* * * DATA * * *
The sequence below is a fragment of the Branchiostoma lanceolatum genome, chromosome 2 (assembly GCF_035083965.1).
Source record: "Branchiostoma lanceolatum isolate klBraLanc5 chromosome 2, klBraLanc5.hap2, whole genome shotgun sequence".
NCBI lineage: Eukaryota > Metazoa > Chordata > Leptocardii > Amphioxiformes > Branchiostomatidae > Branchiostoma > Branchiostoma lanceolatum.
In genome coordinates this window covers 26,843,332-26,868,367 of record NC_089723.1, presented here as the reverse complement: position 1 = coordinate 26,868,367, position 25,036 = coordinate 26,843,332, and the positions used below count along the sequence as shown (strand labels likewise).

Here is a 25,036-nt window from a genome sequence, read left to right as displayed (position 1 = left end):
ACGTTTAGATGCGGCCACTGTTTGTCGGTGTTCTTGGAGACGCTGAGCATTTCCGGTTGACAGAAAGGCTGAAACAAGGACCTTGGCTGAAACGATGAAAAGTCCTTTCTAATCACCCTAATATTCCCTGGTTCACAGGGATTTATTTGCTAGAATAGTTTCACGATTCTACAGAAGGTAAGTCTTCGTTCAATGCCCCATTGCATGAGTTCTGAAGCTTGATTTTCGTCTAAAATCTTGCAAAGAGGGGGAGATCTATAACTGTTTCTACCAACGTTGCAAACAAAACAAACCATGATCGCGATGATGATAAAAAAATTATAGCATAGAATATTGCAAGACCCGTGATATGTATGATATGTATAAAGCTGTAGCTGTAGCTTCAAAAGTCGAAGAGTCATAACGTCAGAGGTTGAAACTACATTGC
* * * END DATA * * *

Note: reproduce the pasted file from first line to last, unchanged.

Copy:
The sequence below is a fragment of the Branchiostoma lanceolatum genome, chromosome 2 (assembly GCF_035083965.1).
Source record: "Branchiostoma lanceolatum isolate klBraLanc5 chromosome 2, klBraLanc5.hap2, whole genome shotgun sequence".
NCBI lineage: Eukaryota > Metazoa > Chordata > Leptocardii > Amphioxiformes > Branchiostomatidae > Branchiostoma > Branchiostoma lanceolatum.
In genome coordinates this window covers 26,843,332-26,868,367 of record NC_089723.1, presented here as the reverse complement: position 1 = coordinate 26,868,367, position 25,036 = coordinate 26,843,332, and the positions used below count along the sequence as shown (strand labels likewise).

Here is a 25,036-nt window from a genome sequence, read left to right as displayed (position 1 = left end):
ACGTTTAGATGCGGCCACTGTTTGTCGGTGTTCTTGGAGACGCTGAGCATTTCCGGTTGACAGAAAGGCTGAAACAAGGACCTTGGCTGAAACGATGAAAAGTCCTTTCTAATCACCCTAATATTCCCTGGTTCACAGGGATTTATTTGCTAGAATAGTTTCACGATTCTACAGAAGGTAAGTCTTCGTTCAATGCCCCATTGCATGAGTTCTGAAGCTTGATTTTCGTCTAAAATCTTGCAAAGAGGGGGAGATCTATAACTGTTTCTACCAACGTTGCAAACAAAACAAACCATGATCGCGATGATGATAAAAAAATTATAGCATAGAATATTGCAAGACCCGTGATATGTATGATATGTATAAAGCTGTAGCTGTAGCTTCAAAAGTCGAAGAGTCATAACGTCAGAGGTTGAAACTACATTGC